Yuichiro Miura (Japan) made his way to the summit of the world’s highest mountain to break a record that still stands 10 years on.
The skier is the oldest person to climb Everest (male). He was 80 years 223 days old when he scaled the mountain on 23 May 2013.
He was unable to make the descent himself and was helicoptered from Camp 2 to Kathmandu, with some famous alpinists suggesting his climb was incomplete because of this.
But as our guidelines – agreed with Eberhard Jurgalski of 8000ers.com - only state that the participant must reach the summit using their own power, his record absolutely stands.
The use of helicopters for medical emergencies during the descent is permitted.
This was actually the third time Yuichiro secured the record.
He first broke it in 2003 when he was 70 years 222 days old, but three years later, Takao Arayama (Japan) took it at age 70 years 225 days.
A couple others broke the record in the following years, before Yuichiro took it back in 2008 and then secured it again at an older age in 2013, even though no one older had done it since.
The feat also makes him the oldest person to climb a mountain over 8,000 m.
And it’s also worth noting he underwent two heart surgeries for cardiac arrythmia – an irregularity in the heartbeat – in 2006 and 2007.
Yuichiro was featured in a video made for our 60th anniversary that examined many of the amazing feats conquered on Everest.
He said of his record-breaking achievement: “My dream started when I was a student at age 20 when [Edmund] Hillary and Tenzing [Norgay] climbed Mount Everest in 1953, and it’s been my dream and the dream continues and I managed to climb again at age 80.”
Guinness World Records Editor-in-Chief, Craig Glenday, said: “Mount Everest was first conquered the year before Guinness World Records was founded.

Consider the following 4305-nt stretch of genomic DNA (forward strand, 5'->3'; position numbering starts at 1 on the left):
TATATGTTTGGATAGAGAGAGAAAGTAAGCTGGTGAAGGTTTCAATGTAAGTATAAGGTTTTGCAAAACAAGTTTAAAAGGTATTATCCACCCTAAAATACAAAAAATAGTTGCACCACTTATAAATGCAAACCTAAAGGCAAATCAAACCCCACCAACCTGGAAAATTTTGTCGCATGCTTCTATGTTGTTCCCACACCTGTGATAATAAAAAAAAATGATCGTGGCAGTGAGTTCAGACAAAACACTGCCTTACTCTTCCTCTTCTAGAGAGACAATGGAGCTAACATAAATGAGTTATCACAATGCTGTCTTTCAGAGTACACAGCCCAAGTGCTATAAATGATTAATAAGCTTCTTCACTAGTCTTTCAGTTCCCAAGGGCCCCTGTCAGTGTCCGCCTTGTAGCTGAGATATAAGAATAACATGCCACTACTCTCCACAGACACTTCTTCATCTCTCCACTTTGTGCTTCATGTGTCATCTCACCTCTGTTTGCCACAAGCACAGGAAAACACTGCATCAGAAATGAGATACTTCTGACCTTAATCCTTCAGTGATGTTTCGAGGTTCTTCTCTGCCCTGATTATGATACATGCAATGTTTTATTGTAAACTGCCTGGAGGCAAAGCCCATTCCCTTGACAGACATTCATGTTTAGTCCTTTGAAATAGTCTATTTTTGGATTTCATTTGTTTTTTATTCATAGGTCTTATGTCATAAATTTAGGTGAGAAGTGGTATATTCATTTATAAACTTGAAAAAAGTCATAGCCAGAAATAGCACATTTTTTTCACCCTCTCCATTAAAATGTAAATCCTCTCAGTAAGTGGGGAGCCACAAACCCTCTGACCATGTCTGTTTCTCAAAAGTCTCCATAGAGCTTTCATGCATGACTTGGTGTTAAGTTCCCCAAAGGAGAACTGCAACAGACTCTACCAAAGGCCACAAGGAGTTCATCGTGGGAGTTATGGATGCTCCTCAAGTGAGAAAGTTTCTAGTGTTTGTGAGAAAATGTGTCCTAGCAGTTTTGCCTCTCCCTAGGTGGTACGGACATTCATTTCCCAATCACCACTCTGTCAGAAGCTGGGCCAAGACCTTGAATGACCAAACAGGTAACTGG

Everest represents the ultimate, I think, in man versus nature. It’s taking on the world’s highest peak and it’s a huge effort to do this.
“It’s not the hardest mountain to climb, it’s not the one that takes the longest, but it’s the one that just captures the imagination and it’s the one that every mountaineer wants to get at least once in their career.”
He added: “Mount Everest probably represents the ultimate in record breaking. It is the ultimate icon of record breaking, I think, because it’s the one record everyone understands.
It’s the world’s highest mountain, it’s the place people want to climb and for us at Guinness World Records, it was the first record to ever appear in our very first book.
Yuichiro, who is now 90, has been into snow sports since he was a child, and won his first ever skiing competition when he was in elementary school.
After moving south with his family, he found he missed the snow and headed to Hokkaido University where he could pursue a career in winter sports.
He competed in speed skiing and downhill skiing, and after finding his infinity for climbing mountains, he became famous for skiing down them.
In 1970, he skied around 4,200 ft down Everest, with the feat documented in Oscar-winning documentary The Man Who Skied Down Everest.
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